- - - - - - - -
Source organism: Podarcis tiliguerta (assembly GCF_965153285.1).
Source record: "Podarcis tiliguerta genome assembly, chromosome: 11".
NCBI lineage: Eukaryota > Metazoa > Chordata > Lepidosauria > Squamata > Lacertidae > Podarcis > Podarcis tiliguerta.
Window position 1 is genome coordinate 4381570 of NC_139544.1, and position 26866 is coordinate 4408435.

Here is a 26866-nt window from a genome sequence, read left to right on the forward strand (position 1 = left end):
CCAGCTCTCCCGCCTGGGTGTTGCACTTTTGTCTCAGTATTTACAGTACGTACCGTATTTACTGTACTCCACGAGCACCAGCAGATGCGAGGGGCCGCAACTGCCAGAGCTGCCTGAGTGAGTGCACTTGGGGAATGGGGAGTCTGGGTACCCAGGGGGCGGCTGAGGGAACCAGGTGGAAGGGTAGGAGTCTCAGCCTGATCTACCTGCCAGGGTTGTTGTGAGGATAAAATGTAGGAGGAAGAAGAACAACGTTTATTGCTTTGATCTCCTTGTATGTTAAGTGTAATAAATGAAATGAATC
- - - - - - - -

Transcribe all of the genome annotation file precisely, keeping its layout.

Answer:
Source organism: Podarcis tiliguerta (assembly GCF_965153285.1).
Source record: "Podarcis tiliguerta genome assembly, chromosome: 11".
NCBI lineage: Eukaryota > Metazoa > Chordata > Lepidosauria > Squamata > Lacertidae > Podarcis > Podarcis tiliguerta.
Window position 1 is genome coordinate 4381570 of NC_139544.1, and position 26866 is coordinate 4408435.

Here is a 26866-nt window from a genome sequence, read left to right on the forward strand (position 1 = left end):
CCAGCTCTCCCGCCTGGGTGTTGCACTTTTGTCTCAGTATTTACAGTACGTACCGTATTTACTGTACTCCACGAGCACCAGCAGATGCGAGGGGCCGCAACTGCCAGAGCTGCCTGAGTGAGTGCACTTGGGGAATGGGGAGTCTGGGTACCCAGGGGGCGGCTGAGGGAACCAGGTGGAAGGGTAGGAGTCTCAGCCTGATCTACCTGCCAGGGTTGTTGTGAGGATAAAATGTAGGAGGAAGAAGAACAACGTTTATTGCTTTGATCTCCTTGTATGTTAAGTGTAATAAATGAAATGAATC